AR: We source most of our ideas directly from our community. For instance, when we saw the huge success of a nail polish brand in one of our recent newsletters, we knew that our readers love to pamper themselves during a night in, especially now when we can’t all go to nail salons. Our team reached out to the brand and we collaborated on a “Mani Master Class” for our Lounge members. It was a blast.
OR: While we have many recurring virtual gatherings like book clubs and cookbook clubs, I encourage our Hosts to keep things interesting by bringing their passions and interests to the community through different formats like knitting circles and DIY pickle-making. It’s so delightful to see them dream up gatherings that are creative expressions of our communal values of care, connection, and curiosity.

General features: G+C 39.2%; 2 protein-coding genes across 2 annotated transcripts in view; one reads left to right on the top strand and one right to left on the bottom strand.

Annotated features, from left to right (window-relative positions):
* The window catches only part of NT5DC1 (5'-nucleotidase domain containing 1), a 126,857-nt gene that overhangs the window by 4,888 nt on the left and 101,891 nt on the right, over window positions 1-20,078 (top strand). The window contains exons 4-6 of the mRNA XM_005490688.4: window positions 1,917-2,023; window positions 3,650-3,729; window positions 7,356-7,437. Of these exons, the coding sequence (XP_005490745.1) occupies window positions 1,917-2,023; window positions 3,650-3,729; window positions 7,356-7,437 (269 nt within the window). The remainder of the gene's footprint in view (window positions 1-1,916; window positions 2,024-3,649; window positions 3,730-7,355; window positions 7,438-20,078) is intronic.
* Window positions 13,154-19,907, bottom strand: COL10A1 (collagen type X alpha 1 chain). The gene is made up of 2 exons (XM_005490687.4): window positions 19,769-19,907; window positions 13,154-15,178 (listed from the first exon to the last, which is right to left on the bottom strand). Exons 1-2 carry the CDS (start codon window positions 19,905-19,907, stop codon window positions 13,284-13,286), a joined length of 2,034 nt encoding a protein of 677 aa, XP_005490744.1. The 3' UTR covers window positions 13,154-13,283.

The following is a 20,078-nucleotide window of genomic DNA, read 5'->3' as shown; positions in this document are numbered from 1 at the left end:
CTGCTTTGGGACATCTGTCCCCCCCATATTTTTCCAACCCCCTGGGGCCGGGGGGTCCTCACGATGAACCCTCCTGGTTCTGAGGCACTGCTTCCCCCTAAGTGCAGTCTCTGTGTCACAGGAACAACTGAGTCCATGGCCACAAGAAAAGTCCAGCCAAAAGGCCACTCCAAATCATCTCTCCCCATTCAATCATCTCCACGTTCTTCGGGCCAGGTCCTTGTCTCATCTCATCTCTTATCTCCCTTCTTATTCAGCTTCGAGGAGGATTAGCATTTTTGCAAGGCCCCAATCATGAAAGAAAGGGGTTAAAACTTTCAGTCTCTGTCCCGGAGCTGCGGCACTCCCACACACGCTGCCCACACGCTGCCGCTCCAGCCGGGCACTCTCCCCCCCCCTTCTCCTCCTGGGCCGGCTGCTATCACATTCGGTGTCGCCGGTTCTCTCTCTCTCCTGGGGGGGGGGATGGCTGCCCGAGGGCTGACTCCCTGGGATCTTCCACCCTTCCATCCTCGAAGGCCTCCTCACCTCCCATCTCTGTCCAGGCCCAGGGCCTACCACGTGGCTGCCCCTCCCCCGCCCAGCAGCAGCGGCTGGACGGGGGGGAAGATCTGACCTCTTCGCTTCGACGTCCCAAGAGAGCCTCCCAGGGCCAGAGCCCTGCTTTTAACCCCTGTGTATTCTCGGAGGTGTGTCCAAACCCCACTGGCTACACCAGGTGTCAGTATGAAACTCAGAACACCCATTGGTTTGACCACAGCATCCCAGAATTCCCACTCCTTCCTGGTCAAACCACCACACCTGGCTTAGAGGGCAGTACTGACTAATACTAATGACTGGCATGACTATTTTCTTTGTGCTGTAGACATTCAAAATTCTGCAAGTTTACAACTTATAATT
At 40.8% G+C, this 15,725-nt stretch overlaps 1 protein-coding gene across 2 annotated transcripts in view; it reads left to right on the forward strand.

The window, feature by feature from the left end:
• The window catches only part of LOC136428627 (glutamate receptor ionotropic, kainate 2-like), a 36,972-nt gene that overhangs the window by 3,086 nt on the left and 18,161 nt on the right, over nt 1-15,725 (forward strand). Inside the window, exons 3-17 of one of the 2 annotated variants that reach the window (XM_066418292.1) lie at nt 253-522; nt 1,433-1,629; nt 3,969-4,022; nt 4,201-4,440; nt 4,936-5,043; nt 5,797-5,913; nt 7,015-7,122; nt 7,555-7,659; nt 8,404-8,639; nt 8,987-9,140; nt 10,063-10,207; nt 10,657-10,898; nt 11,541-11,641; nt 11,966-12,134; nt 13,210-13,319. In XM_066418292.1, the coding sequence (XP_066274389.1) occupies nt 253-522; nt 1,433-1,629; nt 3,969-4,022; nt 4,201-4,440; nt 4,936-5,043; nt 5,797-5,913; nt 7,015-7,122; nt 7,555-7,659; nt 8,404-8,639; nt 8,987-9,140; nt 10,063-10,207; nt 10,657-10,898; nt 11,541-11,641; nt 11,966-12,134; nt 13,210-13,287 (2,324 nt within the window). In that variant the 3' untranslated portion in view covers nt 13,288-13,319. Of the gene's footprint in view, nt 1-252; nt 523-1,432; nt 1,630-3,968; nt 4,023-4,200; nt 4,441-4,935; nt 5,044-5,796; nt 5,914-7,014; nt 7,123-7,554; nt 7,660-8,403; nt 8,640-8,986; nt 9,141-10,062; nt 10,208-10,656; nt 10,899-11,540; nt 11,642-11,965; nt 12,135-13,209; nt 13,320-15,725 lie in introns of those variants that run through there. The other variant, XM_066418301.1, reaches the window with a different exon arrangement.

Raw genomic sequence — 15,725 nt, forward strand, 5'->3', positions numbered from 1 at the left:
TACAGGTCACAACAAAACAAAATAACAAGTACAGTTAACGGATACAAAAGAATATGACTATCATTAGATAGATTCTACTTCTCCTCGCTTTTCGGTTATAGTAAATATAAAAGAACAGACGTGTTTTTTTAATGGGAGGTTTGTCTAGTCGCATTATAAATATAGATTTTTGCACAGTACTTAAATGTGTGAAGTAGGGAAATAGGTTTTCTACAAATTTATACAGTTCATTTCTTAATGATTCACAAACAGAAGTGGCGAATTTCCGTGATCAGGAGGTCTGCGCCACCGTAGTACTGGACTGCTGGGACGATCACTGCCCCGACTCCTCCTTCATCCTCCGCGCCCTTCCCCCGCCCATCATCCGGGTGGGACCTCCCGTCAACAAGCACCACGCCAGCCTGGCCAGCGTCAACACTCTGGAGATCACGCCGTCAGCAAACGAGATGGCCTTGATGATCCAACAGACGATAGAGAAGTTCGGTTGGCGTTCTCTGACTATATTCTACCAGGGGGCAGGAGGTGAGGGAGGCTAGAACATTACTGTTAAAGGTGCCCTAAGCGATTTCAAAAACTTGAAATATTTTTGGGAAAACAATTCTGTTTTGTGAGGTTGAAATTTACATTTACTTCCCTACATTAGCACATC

What are your goals for Girls’ Night In for the last few months of 2020?
AR: We’re launching a new consumer brand called Whiled this fall. It’s a home goods brand that makes goods designed for downtime, and I can’t wait for it to launch. It’s been in the works for over two years now and is a direct reaction to everything I’ve learned as a founder about our community of readers and what they’re looking for.
On the editorial side of the business, we’re leaning into the fact that many of us will be spending holidays apart from family. We’re looking to give our readers sources of comfort, ideas for connecting when they can’t be there physically, and thoughtful gifting guides for friends and family you miss.